Choosing a webcam

Ready to get started? First you’ll need a webcam. While there are many to choose from, my personal favorite is the Logitech Quickcam for Notebooks ($40–50; Windows only). It’s small—about the size of a pack of gum—with a quality internal microphone that effectively picks up audio throughout a room. Laptops with an embedded webcam are fine, but not as flexible as a USB-connected device, which you can angle in different directions, rather than having to shift around your computer. When selecting a webcam, consider the image resolution you need. A science teacher who wants to show detailed, close-up images of a frog dissection, for example, will need a higher quality camera than a teacher who’s facilitating a discussion between an author and her classroom.

Practice makes perfect

Some advance prep work will help you make the most of your video chat experience:
  • Try a practice chat with the other participant before going live with your students. You’ll feel better knowing the settings have been worked out in advance. Also during your dry run, think about the lighting. In one session, turning off half of the lights in my classroom improved the picture for our guest. Same goes for the placement of your camera. Try different locations around the room to find the best possible angle.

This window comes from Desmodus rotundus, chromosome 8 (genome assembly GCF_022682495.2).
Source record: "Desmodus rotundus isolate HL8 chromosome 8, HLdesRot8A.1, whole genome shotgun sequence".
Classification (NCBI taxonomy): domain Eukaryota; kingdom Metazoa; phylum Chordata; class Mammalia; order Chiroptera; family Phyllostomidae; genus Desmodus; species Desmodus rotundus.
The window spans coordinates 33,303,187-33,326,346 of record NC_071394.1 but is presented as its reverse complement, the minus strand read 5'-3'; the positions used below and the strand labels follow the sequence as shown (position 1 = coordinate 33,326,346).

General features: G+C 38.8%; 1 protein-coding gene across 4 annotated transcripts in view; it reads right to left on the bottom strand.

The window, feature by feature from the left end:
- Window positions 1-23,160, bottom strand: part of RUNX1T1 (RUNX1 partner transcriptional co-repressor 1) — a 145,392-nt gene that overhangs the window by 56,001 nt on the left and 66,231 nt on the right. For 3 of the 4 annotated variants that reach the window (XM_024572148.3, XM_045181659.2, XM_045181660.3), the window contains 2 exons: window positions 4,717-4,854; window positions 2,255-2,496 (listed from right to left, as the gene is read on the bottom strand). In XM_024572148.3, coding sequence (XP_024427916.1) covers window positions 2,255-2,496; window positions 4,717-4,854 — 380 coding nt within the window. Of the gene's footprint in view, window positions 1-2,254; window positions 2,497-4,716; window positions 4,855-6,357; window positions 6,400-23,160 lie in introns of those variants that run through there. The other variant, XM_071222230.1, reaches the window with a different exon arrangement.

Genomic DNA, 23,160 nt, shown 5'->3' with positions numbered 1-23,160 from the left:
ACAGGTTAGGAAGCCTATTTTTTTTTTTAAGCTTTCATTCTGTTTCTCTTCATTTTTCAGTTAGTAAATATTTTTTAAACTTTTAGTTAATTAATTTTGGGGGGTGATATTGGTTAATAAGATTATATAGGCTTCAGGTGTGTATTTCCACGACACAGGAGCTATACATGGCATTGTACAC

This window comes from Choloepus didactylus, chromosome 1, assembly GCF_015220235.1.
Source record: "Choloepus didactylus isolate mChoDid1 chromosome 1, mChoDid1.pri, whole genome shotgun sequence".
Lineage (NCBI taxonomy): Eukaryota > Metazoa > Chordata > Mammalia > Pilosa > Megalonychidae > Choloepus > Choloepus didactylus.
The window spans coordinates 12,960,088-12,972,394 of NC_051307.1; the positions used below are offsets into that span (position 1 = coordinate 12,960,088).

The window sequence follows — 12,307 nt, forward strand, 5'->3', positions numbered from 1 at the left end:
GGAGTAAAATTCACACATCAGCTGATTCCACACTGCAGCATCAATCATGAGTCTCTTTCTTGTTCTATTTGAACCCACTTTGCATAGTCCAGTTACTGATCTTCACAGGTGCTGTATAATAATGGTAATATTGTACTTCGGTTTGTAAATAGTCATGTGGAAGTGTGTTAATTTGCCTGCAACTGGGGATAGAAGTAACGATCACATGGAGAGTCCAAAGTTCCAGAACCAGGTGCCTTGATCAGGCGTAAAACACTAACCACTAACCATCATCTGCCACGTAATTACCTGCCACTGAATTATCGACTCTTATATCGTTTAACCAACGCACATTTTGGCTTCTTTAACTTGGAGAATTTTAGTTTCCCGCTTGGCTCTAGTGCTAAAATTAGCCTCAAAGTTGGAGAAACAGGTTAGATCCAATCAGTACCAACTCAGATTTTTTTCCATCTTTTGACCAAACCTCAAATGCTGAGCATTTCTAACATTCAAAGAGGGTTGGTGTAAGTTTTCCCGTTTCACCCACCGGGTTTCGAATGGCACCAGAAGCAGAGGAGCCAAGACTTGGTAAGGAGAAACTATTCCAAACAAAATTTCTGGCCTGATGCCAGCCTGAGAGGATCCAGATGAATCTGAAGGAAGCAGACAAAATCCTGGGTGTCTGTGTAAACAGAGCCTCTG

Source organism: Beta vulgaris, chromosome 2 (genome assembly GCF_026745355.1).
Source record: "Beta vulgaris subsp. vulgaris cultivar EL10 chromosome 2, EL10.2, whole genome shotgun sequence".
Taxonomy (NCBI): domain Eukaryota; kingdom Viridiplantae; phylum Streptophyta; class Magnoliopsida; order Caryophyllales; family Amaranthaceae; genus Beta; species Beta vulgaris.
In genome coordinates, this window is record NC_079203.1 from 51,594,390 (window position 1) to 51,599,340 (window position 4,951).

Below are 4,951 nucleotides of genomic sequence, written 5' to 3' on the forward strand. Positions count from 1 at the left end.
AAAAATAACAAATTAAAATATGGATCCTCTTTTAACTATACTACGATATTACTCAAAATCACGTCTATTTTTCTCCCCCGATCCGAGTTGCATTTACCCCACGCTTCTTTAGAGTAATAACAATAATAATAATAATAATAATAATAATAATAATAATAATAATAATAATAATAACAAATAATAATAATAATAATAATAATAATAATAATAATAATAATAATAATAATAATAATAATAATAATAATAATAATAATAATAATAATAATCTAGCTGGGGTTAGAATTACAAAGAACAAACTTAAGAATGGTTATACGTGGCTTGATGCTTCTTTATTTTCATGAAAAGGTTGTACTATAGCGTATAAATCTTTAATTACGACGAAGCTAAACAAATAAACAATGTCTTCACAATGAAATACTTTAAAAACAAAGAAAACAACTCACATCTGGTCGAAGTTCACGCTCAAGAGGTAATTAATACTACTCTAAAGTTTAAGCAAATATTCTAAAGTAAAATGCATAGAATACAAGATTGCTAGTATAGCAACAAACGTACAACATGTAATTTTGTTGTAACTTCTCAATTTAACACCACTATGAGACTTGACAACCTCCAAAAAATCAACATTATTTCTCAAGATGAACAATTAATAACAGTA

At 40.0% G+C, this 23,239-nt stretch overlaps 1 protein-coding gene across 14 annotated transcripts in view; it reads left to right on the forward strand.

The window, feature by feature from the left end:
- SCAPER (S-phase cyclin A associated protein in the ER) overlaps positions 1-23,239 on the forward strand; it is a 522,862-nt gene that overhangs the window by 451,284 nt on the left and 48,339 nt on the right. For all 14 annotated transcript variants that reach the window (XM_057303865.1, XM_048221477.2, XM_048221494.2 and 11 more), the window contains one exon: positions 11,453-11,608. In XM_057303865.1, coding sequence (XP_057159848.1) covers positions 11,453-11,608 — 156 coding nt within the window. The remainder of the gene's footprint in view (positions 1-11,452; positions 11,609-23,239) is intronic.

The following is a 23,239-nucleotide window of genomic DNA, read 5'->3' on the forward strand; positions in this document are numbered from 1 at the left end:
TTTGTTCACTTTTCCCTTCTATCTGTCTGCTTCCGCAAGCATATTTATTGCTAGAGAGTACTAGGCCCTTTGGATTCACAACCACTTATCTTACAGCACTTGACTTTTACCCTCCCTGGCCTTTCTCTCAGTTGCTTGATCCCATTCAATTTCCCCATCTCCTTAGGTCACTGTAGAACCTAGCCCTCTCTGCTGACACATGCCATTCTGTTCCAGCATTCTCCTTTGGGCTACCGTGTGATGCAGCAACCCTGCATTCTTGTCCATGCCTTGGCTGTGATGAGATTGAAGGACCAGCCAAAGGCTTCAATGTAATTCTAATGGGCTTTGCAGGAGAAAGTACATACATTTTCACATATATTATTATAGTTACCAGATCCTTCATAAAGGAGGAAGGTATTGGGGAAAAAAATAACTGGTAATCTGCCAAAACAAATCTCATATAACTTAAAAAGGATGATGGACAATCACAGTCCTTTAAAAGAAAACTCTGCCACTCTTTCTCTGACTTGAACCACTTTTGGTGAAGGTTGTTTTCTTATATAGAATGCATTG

• Make a list of the visual elements that you can incorporate into your chat. Brainstorm with your students about what objects they can show on camera. Is there a skill or activity a student can demonstrate, a dance or performance? Video chat without interesting visuals is just a phone call. You can have some real fun when conferencing with another class; performing a skit or sharing a story are just a couple possibilities.
  • Prepare your questions ahead of time. If the chat involves students conducting an interview, don’t expect them to pull questions out of thin air. While some conversation will occur spontaneously, I recommend that you script some talking points beforehand. Then, if that awkward silence hits 10 minutes in, you can find a place to prompt discussion.